Linux / UNIX: Convert Hexadecimal to Decimal Number

by on February 6, 2009 · 24 comments· LAST UPDATED November 23, 2010

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How do I convert hex number to decimal number using a shell script under UNIX / Linux operating systems?

Hexadecimal (hex) is a numeral system with a radix, or base, of 16. It uses sixteen distinct symbols, most often the symbols 0–9 to represent values zero to nine, and A, B, C, D, E, F (or a through f) to represent values ten to fifteen.

bc - An arbitrary precision calculator language

There is no need to write a shell script. You can simply use the following syntax at the shell prompt to convert hex to decimal number or vice versa.

bc: Hexadecimal or Binary Conversion

To convert to decimal, set ibase to 16, enter:

echo "ibase=16; hex-number"|bc
echo "ibase=16; FFF"|bc

Sample output:

4095

To convert to hexadecimal, set obase to 16, enter:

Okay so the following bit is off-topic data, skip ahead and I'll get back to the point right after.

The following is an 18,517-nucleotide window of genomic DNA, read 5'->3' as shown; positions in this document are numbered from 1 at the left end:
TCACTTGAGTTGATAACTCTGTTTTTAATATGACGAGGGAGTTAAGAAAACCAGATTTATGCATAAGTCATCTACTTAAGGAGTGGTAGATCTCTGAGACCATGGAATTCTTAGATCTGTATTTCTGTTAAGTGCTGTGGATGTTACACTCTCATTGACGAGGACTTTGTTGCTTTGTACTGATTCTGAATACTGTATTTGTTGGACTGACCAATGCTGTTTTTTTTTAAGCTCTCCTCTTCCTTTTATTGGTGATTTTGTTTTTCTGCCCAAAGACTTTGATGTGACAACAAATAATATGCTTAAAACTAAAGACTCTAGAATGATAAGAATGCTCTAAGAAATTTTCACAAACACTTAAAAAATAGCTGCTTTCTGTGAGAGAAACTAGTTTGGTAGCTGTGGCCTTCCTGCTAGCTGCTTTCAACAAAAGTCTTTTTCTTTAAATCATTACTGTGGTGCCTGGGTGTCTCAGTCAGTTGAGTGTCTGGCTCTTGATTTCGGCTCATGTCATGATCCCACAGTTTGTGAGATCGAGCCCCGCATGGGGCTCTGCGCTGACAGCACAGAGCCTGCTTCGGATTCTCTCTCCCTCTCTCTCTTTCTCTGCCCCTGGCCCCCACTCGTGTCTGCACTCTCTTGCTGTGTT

echo "obase=16; decimal-number"|bc
echo "obase=16; 10"|bc

Sample output:

A

ibase and obase define the conversion base for input and output numbers under bc. The default for both input and output is base 10. Add following function to your ~/.bashrc:

h2d(){
  echo "ibase=16; $@"|bc
}
d2h(){
  echo "obase=16; $@"|bc
}

The above two functions can be used from the command line as follows:
$ h2d 100
$ d2h AC

Base conversion using printf shell builtin

You can also use printf a shell builtin as well as /usr/bin/printf. To convert decimal to hex, you'd type:

printf "%x\n" 4095

Sample outputs:

fff

To convert hex to decimal, you'd type:

printf "%d\n" 0xfff

Sample outputs:

4095

You can save result to a shell variable and print it using printf or echo command:

output=$(printf "%d\n" 0xfff)
echo "${output}"
printf "%d\n" $output
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{ 24 comments… read them below or add one }

1 Amir Watad February 7, 2009 at 3:03 am

Hi.
A great post. Thank you for sharing.

BTW, a small correction, I think you swapped the function names h2d/d2h by mistake.

Will surely write about this in my blog. will give you the credits of course.

Thanks again.

Reply

2 Loïc Pefferkorn February 7, 2009 at 11:35 am

Hello,
Thank you for the tip.
wcalc is also a handy way to do such convertions, and I found it easier to use :

To convert from hex to decimal :
$ echo “0xff”|wcalc -d
= 255

To convert from decimal to hex:
echo “255″|wcalc -h
= 0xff

Binary and octal bases are also handled., and there is a _lot_ of others options !